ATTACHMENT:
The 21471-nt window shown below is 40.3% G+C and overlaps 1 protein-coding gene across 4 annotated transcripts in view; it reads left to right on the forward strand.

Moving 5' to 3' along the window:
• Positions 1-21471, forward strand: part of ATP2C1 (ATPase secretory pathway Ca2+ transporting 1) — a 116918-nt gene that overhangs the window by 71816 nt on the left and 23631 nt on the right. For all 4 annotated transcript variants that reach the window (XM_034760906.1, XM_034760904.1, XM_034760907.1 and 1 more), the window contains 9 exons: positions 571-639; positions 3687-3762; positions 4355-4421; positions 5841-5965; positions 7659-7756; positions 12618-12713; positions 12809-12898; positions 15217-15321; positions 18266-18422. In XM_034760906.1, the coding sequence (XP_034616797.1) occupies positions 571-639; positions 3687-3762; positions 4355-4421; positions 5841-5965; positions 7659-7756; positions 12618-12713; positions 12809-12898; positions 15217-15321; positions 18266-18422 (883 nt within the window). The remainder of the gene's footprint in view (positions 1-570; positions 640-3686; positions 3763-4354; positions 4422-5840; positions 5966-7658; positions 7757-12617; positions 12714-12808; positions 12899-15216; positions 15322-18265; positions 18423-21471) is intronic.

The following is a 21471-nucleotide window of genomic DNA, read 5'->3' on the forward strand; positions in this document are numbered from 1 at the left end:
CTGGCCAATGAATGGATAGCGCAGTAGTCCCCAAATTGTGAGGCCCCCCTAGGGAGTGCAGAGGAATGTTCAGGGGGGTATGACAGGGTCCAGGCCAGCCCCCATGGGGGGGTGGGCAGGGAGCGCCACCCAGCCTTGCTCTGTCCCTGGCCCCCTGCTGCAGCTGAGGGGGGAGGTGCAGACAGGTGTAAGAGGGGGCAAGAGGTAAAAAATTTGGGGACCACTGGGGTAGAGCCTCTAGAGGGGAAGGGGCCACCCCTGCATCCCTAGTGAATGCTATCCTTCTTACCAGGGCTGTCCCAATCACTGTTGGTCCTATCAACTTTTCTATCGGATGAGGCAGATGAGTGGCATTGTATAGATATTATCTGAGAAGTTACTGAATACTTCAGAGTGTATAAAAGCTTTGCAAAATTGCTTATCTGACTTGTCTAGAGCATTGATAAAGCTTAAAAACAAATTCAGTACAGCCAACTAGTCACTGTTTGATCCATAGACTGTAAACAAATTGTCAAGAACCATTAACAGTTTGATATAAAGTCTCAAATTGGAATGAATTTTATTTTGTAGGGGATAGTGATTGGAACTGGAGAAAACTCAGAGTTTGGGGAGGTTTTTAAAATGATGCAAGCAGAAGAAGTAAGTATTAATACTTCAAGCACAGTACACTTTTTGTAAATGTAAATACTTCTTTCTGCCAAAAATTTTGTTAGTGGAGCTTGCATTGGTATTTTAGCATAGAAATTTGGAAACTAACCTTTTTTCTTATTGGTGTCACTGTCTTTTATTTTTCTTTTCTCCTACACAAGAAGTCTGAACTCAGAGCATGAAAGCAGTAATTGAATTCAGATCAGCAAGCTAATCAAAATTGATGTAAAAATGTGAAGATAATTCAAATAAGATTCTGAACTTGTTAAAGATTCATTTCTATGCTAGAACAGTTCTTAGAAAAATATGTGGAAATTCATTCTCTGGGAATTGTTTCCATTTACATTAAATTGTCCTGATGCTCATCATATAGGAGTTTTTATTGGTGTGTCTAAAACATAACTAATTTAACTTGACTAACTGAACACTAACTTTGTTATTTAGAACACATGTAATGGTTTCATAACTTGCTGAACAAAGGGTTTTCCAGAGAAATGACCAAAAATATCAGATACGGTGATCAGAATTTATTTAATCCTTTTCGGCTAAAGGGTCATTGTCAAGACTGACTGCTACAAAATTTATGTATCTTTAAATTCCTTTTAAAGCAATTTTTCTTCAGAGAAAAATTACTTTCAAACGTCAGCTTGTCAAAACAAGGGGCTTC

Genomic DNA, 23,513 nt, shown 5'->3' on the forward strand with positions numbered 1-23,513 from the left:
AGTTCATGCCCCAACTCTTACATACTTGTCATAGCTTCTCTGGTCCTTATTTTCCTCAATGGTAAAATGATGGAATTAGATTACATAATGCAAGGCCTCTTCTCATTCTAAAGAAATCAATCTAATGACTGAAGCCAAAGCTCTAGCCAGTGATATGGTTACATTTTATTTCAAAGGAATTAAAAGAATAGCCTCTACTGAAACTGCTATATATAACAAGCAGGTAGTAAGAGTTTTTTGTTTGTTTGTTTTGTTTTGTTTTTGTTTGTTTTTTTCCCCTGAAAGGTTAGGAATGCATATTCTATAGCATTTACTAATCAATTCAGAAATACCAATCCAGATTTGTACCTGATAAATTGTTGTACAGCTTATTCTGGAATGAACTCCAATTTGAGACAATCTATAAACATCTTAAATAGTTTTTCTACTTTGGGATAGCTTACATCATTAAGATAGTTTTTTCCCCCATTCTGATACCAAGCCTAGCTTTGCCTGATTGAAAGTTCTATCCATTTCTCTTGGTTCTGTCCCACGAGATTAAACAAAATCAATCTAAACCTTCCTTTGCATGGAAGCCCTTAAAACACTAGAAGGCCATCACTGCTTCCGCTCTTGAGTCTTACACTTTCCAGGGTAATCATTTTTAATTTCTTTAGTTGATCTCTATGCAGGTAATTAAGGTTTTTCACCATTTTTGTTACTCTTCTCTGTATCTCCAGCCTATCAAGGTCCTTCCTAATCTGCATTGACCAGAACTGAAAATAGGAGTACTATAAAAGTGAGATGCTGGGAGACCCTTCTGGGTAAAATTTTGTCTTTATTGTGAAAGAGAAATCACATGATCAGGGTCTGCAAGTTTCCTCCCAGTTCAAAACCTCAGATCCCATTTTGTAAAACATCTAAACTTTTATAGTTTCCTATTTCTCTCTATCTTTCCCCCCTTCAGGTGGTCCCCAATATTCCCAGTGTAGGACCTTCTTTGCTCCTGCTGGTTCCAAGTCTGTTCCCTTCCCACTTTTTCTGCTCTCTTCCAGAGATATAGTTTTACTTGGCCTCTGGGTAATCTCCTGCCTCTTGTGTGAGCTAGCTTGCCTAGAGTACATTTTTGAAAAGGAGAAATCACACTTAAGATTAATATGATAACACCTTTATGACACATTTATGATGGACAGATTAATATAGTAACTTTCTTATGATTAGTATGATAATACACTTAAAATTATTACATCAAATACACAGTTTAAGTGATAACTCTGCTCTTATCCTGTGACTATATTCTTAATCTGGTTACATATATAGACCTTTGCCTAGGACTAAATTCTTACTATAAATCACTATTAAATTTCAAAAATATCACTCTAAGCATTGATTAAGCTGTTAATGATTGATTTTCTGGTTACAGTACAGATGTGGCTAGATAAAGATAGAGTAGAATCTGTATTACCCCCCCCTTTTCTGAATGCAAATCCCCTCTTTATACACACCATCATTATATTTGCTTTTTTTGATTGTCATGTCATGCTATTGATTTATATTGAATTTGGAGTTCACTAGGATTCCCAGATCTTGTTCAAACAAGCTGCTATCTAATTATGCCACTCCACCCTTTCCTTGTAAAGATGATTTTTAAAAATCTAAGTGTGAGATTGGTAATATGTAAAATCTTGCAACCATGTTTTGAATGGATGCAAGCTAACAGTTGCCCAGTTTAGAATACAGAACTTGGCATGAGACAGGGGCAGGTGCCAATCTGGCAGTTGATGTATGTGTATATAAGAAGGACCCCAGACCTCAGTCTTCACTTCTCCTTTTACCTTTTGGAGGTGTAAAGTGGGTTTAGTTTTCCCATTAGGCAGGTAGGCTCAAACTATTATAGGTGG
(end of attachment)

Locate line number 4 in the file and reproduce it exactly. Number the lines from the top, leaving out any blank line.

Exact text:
The following is a 21471-nucleotide window of genomic DNA, read 5'->3' on the forward strand; positions in this document are numbered from 1 at the left end: